In January 2023, a rare alien CryptoPunk sold for $1.2 million; it was headline news. Shortly after, Alex Ness dropped M0N3Y PR1NT3R G0 BRRRRRR as an open edition, selling over 20,000 copies at .069 Eth each (~$110), bringing in around $2.2 million. It’s the most significant, successful, single-image drop in the NFT space but didn’t get nearly as much press as the CryptoPunk. Both are positive signs for the NFT market and show there is no right or wrong way to market art in Web3.
There is some debate over open editions in the NFT community. Supporters say it’s a great way to onboard new collectors with a low-cost entry point while getting an up-and-coming artist more recognition. There are critics, however. The strategy’s recent success has led to a flurry of open editions on the market. Some avid collectors have raised concerns about oversupply and dilution of the market, similar to the young contemporary painting market mentioned earlier in The Scoop. For those reasons, many established artists have shied away from the tactic; they want to maintain their price point and prefer a more balanced approach. Only time will tell how well they age.
NFT ARTIST SPOTLIGHT
FVCKRENDER (Frederic Duquette)
Born in 1991, this Vancouver-based artist has been creating digital art for quite some time. After a 2016 bike accident left him with no sensation in his left side, he started exercising his brain by working with rendering software. Since then, he has blossomed into a leading digital artist collaborating with Lil Nas X, LeBron James, and luxury brand Dior.
FVCKRENDER is one of the highest-selling on-chain artists in the digital assets world and a strong supporter of new technology. He doesn’t hide his confidence in the future of NFTs, saying, “NFTs allow for the value we (digital artists) have created on culture to be returned to us financially. For that, I am eternally grateful. Another concept I enjoy is the ease at which one can track the provenance and ownership of NFTs. I love the transparency of the blockchain just as I love being transparent emotionally with each of my works.”
Not only has he had successful personal releases, but he has the attention of bidders at traditional auction houses with his most recent piece, SHIFT//, selling for $107,100. His next step is working with physical art, creating custom 3D-printed pieces to go hand in hand with his digital art. We’ve seen classic collections showing interest in pairing digital tokens with their physical counterparts. If a piece is in 3rd party secured storage, it would be easy to sell just the token without ever moving the original work. This pairing of an NFT with a physical artwork or collectible may become more common since the digital token is easy to track regarding provenance and ownership. The use cases for this technology continue to expand, and FVCKRENDER is leading the way.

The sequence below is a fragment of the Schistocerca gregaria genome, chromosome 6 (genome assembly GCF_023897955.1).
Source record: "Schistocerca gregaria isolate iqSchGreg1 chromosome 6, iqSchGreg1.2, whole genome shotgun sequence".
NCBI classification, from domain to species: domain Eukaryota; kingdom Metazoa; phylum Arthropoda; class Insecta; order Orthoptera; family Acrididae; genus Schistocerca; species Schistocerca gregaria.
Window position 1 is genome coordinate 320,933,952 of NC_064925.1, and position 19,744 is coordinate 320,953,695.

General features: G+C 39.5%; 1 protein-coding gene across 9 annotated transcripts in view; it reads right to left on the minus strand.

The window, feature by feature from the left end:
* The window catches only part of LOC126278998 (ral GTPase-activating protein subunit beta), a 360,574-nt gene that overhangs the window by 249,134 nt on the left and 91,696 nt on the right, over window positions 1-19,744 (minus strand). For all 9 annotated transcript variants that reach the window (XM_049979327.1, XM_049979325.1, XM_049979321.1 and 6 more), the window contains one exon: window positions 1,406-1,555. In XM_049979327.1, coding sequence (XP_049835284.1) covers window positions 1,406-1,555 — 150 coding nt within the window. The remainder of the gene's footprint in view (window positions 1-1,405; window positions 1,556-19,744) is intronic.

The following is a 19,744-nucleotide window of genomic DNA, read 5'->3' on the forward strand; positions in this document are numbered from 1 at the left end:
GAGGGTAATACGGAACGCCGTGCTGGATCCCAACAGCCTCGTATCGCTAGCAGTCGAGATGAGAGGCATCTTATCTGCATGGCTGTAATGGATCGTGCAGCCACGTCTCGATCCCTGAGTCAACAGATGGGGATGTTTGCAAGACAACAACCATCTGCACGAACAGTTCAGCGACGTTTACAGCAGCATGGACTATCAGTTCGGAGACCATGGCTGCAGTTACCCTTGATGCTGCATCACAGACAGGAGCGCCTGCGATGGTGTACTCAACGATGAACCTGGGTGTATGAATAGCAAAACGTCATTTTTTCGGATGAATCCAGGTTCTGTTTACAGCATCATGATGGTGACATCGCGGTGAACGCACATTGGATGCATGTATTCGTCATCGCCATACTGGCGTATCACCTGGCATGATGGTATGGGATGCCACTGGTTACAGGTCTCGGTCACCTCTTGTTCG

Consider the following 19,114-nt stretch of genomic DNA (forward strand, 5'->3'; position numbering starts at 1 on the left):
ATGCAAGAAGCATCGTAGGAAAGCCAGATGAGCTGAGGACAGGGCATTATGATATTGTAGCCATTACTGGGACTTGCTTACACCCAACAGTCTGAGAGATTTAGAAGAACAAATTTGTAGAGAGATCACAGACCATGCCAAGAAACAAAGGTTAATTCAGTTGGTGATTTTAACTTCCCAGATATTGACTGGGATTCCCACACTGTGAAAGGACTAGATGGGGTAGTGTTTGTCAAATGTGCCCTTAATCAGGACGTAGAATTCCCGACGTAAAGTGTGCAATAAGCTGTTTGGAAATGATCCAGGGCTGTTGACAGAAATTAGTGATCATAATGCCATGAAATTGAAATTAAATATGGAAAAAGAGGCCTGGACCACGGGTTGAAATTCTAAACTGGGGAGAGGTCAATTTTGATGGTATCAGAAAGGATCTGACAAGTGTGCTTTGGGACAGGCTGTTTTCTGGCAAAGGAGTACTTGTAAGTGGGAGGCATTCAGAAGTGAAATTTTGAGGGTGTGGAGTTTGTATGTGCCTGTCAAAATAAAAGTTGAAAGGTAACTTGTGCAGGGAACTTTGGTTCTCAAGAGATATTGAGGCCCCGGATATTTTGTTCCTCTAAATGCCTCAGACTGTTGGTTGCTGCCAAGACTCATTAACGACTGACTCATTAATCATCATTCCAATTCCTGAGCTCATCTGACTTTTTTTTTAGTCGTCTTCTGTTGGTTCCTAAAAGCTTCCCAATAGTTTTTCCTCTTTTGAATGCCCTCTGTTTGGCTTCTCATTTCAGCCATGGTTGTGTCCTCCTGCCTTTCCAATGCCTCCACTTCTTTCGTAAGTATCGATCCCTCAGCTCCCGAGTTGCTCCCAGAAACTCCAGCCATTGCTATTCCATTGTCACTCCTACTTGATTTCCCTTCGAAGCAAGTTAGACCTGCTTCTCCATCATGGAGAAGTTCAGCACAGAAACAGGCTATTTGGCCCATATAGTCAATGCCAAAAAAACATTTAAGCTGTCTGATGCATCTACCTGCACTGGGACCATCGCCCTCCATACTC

READ PAST ISSUES OF THE SCOOP
- The Scoop #12 – December 21st, 2022
- The Scoop #11 – November 22nd, 2022
- The Scoop #10 – November 2nd, 2022
From the strategic insight and clear guidance of our advisors to our market-leading art finance and sales agency services, we help our clients build their collection, secure their investments and appraise their assets to realize their true value.
Information in this report is compiled from a number of sources; The Fine Art Group does not make any representation or warranty, express or implied, as to its accuracy or completeness. The Fine Art Group shall not be liable for any errors or inaccuracies in this report or for any actions taken in reliance on information or opinion contained in this report. The Fine Art Group are under no obligation to update or keep current the information provided herein. Information in this report is provided solely for information and marketing purposes and is not to be construed as investment advice or a personal recommendation, nor as legal, tax, regulatory, accounting or any other specialist technical advice. Capital is at risk when buying or selling the types of assets discussed in the report, and any decision to do so is solely at the risk of the buyer or seller. Prior performance is not indicative of future results. Neither The Fine Art Group nor any of its directors, officers, employees, or agents accepts any liability for any loss or damage arising out of the use of all or any part of this document or reliance upon any information contained herein.
The report contains hyperlinks or references to third-party advertising and websites other than The Fine Art Group website. Any such hyperlinks or references are provided for your convenience only. We have no control over third-party advertising or websites and accept no legal responsibility for any content, material or information contained in them. The display of any hyperlink and reference to any third-party advertising or website does not mean that we endorse that third-party’s website, products, or services. Your use of a third-party site may be governed by the terms and conditions of that third-party site and is at your own risk.